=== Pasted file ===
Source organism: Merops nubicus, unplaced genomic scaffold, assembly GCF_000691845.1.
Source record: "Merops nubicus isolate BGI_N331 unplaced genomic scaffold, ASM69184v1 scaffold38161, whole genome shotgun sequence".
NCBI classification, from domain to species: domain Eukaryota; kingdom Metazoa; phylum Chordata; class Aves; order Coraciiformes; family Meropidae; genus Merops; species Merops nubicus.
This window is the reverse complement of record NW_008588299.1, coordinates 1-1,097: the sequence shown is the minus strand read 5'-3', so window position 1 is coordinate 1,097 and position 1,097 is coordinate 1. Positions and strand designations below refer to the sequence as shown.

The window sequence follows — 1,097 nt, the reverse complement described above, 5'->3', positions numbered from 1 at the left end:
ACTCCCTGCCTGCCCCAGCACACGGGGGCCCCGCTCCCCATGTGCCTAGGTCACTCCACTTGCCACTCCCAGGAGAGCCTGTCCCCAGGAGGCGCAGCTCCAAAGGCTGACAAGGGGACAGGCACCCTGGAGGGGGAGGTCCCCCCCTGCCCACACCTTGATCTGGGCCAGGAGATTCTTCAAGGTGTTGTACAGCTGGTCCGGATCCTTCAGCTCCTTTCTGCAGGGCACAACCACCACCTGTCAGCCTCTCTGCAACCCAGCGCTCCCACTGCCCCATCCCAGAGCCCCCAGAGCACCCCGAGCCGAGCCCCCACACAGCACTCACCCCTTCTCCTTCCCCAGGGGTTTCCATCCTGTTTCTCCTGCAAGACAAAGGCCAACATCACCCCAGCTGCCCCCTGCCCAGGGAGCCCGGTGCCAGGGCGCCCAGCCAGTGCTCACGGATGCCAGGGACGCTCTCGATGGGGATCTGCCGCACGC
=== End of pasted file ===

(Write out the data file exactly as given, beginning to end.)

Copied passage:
Source organism: Merops nubicus, unplaced genomic scaffold, assembly GCF_000691845.1.
Source record: "Merops nubicus isolate BGI_N331 unplaced genomic scaffold, ASM69184v1 scaffold38161, whole genome shotgun sequence".
NCBI classification, from domain to species: domain Eukaryota; kingdom Metazoa; phylum Chordata; class Aves; order Coraciiformes; family Meropidae; genus Merops; species Merops nubicus.
This window is the reverse complement of record NW_008588299.1, coordinates 1-1,097: the sequence shown is the minus strand read 5'-3', so window position 1 is coordinate 1,097 and position 1,097 is coordinate 1. Positions and strand designations below refer to the sequence as shown.

The window sequence follows — 1,097 nt, the reverse complement described above, 5'->3', positions numbered from 1 at the left end:
ACTCCCTGCCTGCCCCAGCACACGGGGGCCCCGCTCCCCATGTGCCTAGGTCACTCCACTTGCCACTCCCAGGAGAGCCTGTCCCCAGGAGGCGCAGCTCCAAAGGCTGACAAGGGGACAGGCACCCTGGAGGGGGAGGTCCCCCCCTGCCCACACCTTGATCTGGGCCAGGAGATTCTTCAAGGTGTTGTACAGCTGGTCCGGATCCTTCAGCTCCTTTCTGCAGGGCACAACCACCACCTGTCAGCCTCTCTGCAACCCAGCGCTCCCACTGCCCCATCCCAGAGCCCCCAGAGCACCCCGAGCCGAGCCCCCACACAGCACTCACCCCTTCTCCTTCCCCAGGGGTTTCCATCCTGTTTCTCCTGCAAGACAAAGGCCAACATCACCCCAGCTGCCCCCTGCCCAGGGAGCCCGGTGCCAGGGCGCCCAGCCAGTGCTCACGGATGCCAGGGACGCTCTCGATGGGGATCTGCCGCACGC